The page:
TERROR

Dems seek Senate vote on barring guns for terror suspects

  • Rachel Henry, from left, Selene Arciga, Nicolette Gullickson, Joanna Lamstein join members and supporters of the LGBT as they gather for a candlelight vigil in front of the White House in Washington, Sunday, June 12, 2016, in support for the victims and their families and friends, who were killed and injured in a massacre at an Orlando nightclub. (AP Photo/Manuel Balce Ceneta)

    Rachel Henry, from left, Selene Arciga, Nicolette Gullickson, Joanna Lamstein join members and supporters of the LGBT as they gather for a candlelight vigil in front of the White House in Washington, Sunday, June 12, 2016, in support for the victims and their families and friends, who were killed and injured in a massacre at an Orlando nightclub. (AP Photo/Manuel Balce Ceneta)  (The Associated Press)

  • People comfort each other as members of the LGBT Congressional Staff Association and the Congressional Muslim Staff Association gather for a prayer and moment of silence on the steps of the Capitol to stand in solidarity with the Orlando community and to remember the victims of Sunday's shooting at an LGBT night club, in Washington, Monday, June 13, 2016. (AP Photo/J. Scott Applewhite)

    People comfort each other as members of the LGBT Congressional Staff Association and the Congressional Muslim Staff Association gather for a prayer and moment of silence on the steps of the Capitol to stand in solidarity with the Orlando community and to remember the victims of Sunday's shooting at an LGBT night club, in Washington, Monday, June 13, 2016. (AP Photo/J. Scott Applewhite)  (The Associated Press)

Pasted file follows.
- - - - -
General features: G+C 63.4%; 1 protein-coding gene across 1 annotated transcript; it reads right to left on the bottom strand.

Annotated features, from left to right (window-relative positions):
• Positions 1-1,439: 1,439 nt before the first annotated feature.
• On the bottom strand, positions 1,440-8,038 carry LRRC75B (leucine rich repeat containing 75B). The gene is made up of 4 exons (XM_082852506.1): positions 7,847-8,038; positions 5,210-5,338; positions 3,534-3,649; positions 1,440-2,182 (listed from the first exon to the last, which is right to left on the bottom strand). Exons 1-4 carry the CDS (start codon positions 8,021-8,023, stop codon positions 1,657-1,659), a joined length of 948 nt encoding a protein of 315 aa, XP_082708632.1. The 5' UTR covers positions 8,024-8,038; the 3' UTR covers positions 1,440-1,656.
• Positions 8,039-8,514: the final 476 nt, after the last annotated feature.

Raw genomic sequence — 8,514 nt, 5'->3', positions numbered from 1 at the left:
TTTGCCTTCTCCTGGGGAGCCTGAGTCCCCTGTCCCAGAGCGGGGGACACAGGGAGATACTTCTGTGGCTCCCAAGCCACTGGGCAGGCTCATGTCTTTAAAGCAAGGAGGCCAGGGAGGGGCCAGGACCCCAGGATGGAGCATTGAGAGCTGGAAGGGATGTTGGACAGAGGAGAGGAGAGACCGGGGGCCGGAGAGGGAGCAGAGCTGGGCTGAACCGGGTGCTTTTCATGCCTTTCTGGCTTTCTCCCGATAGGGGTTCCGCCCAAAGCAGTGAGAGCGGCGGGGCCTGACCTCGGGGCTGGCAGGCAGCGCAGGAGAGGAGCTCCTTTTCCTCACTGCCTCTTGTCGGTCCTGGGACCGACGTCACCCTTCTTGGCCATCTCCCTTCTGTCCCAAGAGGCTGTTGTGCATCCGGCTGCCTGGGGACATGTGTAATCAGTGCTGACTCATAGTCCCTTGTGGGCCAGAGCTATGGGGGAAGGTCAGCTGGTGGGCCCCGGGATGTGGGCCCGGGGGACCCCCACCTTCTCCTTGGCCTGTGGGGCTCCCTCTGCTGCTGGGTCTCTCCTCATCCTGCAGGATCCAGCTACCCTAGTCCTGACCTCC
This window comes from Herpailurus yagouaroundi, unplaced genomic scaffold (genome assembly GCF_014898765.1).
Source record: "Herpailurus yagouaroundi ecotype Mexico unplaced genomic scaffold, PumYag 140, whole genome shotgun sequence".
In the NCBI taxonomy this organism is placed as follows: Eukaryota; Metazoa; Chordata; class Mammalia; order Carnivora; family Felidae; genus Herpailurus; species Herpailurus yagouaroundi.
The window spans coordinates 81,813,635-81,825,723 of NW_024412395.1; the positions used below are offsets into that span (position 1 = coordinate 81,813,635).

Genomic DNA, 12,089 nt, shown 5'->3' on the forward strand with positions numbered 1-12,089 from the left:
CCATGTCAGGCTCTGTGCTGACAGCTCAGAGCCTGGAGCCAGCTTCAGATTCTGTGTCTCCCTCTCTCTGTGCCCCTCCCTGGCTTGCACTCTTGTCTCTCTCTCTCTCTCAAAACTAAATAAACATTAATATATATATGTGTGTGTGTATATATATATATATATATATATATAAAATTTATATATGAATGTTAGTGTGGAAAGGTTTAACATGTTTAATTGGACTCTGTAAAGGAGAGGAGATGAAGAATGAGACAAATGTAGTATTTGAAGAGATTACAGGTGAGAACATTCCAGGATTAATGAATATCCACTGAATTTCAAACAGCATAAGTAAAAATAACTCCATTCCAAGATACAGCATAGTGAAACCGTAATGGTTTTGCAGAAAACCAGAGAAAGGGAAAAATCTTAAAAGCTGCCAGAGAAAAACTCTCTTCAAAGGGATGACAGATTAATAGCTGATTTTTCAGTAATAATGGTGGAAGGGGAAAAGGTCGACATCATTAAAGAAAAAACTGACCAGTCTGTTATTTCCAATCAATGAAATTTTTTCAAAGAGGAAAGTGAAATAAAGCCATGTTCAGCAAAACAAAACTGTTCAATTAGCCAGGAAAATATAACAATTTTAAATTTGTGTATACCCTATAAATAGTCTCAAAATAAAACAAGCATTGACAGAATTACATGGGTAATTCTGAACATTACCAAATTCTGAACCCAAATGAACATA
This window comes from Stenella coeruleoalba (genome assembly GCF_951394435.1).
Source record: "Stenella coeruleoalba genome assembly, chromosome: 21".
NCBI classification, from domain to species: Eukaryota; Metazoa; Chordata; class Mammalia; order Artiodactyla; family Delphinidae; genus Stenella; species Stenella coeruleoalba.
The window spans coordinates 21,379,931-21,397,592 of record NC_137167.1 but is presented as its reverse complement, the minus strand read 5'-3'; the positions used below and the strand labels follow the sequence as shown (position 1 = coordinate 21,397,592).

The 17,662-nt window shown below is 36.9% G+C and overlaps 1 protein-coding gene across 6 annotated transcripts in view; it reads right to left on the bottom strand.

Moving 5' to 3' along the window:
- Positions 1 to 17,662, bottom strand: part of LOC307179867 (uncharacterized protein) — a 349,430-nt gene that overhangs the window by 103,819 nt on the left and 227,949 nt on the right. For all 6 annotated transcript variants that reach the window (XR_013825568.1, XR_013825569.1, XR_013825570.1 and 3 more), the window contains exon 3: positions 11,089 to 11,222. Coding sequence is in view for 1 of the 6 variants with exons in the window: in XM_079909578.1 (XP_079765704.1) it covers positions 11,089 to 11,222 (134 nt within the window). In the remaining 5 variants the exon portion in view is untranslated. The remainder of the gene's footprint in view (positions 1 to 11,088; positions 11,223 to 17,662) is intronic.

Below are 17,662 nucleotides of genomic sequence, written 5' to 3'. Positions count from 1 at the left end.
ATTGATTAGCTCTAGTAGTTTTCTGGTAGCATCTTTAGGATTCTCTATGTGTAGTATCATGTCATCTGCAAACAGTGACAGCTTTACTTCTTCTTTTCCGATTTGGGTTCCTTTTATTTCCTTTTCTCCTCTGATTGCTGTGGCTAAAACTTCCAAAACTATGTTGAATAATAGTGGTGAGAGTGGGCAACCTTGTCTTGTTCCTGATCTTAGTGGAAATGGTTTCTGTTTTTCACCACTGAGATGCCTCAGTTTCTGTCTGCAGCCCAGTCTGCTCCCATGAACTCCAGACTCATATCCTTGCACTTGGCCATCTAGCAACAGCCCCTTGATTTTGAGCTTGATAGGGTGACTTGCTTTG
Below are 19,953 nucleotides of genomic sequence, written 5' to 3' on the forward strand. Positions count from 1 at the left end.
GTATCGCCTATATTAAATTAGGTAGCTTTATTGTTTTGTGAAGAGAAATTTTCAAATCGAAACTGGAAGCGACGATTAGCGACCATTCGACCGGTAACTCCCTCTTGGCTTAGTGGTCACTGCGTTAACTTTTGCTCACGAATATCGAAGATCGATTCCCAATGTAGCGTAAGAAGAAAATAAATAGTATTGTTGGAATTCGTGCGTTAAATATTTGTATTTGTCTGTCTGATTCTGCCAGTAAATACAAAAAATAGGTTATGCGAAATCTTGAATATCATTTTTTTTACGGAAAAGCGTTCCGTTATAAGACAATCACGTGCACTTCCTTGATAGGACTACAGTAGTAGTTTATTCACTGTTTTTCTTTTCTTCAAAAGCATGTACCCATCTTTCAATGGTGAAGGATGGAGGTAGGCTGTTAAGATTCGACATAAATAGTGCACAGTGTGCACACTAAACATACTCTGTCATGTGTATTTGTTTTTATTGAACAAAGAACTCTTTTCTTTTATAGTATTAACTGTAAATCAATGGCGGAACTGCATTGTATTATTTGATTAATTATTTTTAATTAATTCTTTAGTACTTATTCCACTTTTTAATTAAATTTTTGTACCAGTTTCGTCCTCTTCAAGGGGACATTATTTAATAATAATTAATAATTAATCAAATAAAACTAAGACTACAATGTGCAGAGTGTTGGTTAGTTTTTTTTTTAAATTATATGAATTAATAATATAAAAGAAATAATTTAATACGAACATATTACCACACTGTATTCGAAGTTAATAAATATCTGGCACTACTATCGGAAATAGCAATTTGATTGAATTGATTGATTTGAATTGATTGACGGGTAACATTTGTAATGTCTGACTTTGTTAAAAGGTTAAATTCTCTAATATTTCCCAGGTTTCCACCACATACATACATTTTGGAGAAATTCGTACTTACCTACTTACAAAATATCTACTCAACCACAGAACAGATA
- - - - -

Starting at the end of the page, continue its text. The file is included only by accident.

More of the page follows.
• Members of the Congressional Muslim Staff Association, the LGBT Congressional Staff Association, and members of Congress begin to assemble for a prayer and moment of silence on the steps of the Capitol to stand in solidarity with the Orlando community and to remember the victims of Sunday's shooting at an LGBT night club, in Washington, Monday, June 13, 2016. (AP Photo/J. Scott Applewhite)

    Members of the Congressional Muslim Staff Association, the LGBT Congressional Staff Association, and members of Congress begin to assemble for a prayer and moment of silence on the steps of the Capitol to stand in solidarity with the Orlando community and to remember the victims of Sunday's shooting at an LGBT night club, in Washington, Monday, June 13, 2016. (AP Photo/J. Scott Applewhite)  (The Associated Press)

Senate Democrats say they will try forcing a vote on making it harder for suspected terrorists or people on the government's terror watch lists to buy guns.

Top Democrats told reporters of their plans Monday. That was a day after a gunman who'd twice come to the FBI's attention attacked an Orlando nightclub, killing 49 victims and wounding over 50 others.

Democrats said they would offer the same legislation that the Senate rejected last December by California Democratic Sen. Dianne Feinstein. It would let the government block guns sales to people on terrorism watch lists or to those it suspects of possible terror activities.

The vote could come this week.

Spokesman Donald Stewart said Senate Majority Leader Mitch McConnell will comment on Orlando when the Senate convenes Monday.